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CASE 2: USEFUL LIVES ARE DIFFERENT AMONG THE ALTERNATIVES

1.) THE REPEATABILITY ASSUMPTION Conditions: 1. Study period is either indefinitely long or equal to a common multiple of the lives of the alternative. 2. The cash flows associated with an alternative's initial life span are representative of what will happen in succeeding life spans. EXAMPLE: The following data have been estimated for two mutually exclusive investment alternatives, A and B, associated with a small engineering project for which revenues as well as expenses are involved. If the MARR = 10% per year, show which alternative is more desirable using equivalent worth methods. Use the repeatability assumption. Alternative A Capital investment Annual cash flow Useful life (years) Market value at end of useful life Solution by the PW method: PW(10%)A =-$3,500 - $3,500 [(P/F,10%,4)+(P/F,10%,8)]+($1,255)(P/A,10%,12) = $1,028 PW(10%)B =-$5,000 - $5,000(P/F,10%,6) + ($1,480)(P/A,10%,12) = $2,262 Based on the PW method, we would select Alternative B because it has the larger value ($2,262) Solution by the AW Method: (1.) The AW of each alternative over the 12-year analysis period based on the previous PW values. AW(10%)A = $1,028(A/P,10%,12) = $151 AW(10%)B = $2,262(A/P,10%,12) = $332 (2) Determining the AW of each alternative over one useful life cycle. AW(10%)A = -$3,500 (A/P,10%,4) + ($1,255) = $151 AW(10%)B = -$5,000(A/P,10%,6) = $332 When the repeatability assumption is applied, simply compare the AW amounts of each alternative over its own useful life and select the alternative that maximizes AW. So we would select Alternative B because it has the larger value ($332). $3,500 1,255 4 0 Alternative B $5,000 1,480 6 0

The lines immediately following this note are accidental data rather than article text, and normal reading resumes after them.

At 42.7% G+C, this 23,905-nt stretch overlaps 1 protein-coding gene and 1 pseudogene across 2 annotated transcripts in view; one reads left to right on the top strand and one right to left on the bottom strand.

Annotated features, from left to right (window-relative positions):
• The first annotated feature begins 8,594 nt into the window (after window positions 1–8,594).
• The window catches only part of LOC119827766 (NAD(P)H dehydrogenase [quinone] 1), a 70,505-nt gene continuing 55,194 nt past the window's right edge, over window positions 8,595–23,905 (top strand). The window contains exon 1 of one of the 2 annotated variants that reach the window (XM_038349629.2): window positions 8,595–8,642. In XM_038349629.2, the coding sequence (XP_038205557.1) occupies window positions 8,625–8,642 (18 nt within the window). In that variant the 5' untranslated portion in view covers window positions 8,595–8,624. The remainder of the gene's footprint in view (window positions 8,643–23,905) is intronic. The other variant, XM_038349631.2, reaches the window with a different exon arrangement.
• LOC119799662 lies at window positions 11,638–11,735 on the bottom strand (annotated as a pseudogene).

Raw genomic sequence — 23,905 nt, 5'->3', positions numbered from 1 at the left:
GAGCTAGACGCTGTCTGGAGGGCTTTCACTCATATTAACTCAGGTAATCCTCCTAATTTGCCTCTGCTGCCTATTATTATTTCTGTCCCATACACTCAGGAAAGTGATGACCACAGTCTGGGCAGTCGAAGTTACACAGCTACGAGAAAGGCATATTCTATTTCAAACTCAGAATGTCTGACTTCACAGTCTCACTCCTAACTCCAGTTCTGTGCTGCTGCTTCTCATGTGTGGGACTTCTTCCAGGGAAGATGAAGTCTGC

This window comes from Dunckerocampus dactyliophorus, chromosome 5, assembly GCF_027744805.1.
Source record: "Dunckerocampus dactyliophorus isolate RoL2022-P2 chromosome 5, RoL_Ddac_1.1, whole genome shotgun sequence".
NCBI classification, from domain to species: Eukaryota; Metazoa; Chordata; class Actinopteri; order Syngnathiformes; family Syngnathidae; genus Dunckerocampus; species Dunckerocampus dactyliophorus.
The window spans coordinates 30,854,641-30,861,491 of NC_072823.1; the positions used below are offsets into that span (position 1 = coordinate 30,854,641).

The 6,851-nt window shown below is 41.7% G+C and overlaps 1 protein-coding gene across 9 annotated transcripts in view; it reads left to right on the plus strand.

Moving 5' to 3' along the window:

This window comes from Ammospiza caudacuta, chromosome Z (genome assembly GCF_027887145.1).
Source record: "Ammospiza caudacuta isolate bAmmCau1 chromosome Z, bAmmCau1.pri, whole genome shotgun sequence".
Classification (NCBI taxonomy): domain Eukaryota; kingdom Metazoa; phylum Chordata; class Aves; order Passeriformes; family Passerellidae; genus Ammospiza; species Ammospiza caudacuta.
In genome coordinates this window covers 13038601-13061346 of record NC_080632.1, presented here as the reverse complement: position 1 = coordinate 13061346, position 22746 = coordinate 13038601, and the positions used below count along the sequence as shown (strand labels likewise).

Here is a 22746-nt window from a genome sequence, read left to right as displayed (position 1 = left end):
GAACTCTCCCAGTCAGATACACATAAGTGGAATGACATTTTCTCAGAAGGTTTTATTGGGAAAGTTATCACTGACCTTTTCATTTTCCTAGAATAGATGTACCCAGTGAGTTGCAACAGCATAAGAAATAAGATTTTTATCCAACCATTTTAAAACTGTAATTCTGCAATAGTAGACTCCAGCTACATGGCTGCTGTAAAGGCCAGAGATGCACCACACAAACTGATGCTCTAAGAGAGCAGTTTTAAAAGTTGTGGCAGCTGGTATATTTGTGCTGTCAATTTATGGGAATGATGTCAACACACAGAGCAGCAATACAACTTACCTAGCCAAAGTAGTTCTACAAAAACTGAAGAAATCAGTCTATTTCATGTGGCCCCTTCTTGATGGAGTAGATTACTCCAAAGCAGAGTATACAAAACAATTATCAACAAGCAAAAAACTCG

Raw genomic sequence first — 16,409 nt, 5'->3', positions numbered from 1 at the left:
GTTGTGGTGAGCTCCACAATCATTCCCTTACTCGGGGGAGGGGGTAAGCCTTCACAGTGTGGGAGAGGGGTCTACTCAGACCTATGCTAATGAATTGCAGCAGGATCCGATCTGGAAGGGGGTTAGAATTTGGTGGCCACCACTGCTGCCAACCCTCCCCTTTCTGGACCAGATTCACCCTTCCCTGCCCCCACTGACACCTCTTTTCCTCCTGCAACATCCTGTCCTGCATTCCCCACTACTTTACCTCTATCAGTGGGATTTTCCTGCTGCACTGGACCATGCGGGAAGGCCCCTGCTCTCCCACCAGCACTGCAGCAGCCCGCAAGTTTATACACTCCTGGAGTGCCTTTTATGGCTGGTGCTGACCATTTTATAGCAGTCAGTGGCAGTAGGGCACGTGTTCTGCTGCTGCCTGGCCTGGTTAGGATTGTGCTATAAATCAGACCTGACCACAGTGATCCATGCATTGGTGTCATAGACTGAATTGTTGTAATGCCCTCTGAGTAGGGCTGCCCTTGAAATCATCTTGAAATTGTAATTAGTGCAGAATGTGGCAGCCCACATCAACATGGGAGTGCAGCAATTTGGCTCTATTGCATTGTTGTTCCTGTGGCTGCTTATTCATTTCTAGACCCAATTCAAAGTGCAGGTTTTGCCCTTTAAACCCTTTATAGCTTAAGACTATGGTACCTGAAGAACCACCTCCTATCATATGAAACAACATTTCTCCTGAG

What if the study period is not a common multiple of the alternative lives or repeatability is not applicable? Use coterminated assumption!

CASE 2: USEFUL LIVES ARE DIFFERENT AMONG THE ALTERNATIVES


2.) THE COTERMINATED ASSUMPTION EXAMPLE: Suppose that (example) is modified to 6 years instead of 12 years. Suppose that the responsible manager did not agree with Repeatability Assumption and wanted 6 years analysis period. Solution: FW(10%)A = [-$3,500(F/P,10%,4)+($1,255)(F/A,10%,4)](F/P,10%,2) = $847 FW(10%)B = -$5,000 (F/P,10%,6)+($1,480)(F/A,10%,6) = $2,561 Based on the FW of each alternative at the end of the six-year study period, we would select Alternative B because it has the larger value ($2,561).

Study Period > Useful Life Procedure: The cash flows of the alternatives need to be adjusted to terminate at the end of the study period. Cost alternatives: Assuming repeatability, repeat part of the useful life of the original alternative, and then use an estimated MV to truncate it at the end of the study period. Without repeatability, we must purchase/lease the service/asset for the remaining years. Investment alternatives: Assume all cash flows will be reinvested at the MARR to the end of the study period (i.e., calculate FW at end of useful life and move this to the end of the study period using the MARR). Study Period < Useful Life When the study period is explicitly stated to be shorter than the useful life, use the cotermination assumption. Procedure: The cash flows of the alternatives need to be adjusted to terminate at the end of the study period. Truncate the alternative at the end of the study period using an estimated Market Value.